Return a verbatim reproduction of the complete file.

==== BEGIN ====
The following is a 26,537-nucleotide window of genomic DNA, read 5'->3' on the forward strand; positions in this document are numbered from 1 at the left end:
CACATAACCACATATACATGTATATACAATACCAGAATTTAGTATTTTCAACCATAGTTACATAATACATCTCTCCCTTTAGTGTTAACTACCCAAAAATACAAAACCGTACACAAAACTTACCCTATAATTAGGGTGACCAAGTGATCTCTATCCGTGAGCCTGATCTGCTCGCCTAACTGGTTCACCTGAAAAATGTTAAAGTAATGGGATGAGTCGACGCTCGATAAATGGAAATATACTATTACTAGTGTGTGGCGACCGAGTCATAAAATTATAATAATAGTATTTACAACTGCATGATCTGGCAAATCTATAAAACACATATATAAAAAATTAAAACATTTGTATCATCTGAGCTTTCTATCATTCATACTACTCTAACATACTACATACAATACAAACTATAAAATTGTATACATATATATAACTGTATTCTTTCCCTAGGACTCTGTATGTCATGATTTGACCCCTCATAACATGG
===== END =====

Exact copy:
The following is a 26,537-nucleotide window of genomic DNA, read 5'->3' on the forward strand; positions in this document are numbered from 1 at the left end:
CACATAACCACATATACATGTATATACAATACCAGAATTTAGTATTTTCAACCATAGTTACATAATACATCTCTCCCTTTAGTGTTAACTACCCAAAAATACAAAACCGTACACAAAACTTACCCTATAATTAGGGTGACCAAGTGATCTCTATCCGTGAGCCTGATCTGCTCGCCTAACTGGTTCACCTGAAAAATGTTAAAGTAATGGGATGAGTCGACGCTCGATAAATGGAAATATACTATTACTAGTGTGTGGCGACCGAGTCATAAAATTATAATAATAGTATTTACAACTGCATGATCTGGCAAATCTATAAAACACATATATAAAAAATTAAAACATTTGTATCATCTGAGCTTTCTATCATTCATACTACTCTAACATACTACATACAATACAAACTATAAAATTGTATACATATATATAACTGTATTCTTTCCCTAGGACTCTGTATGTCATGATTTGACCCCTCATAACATGG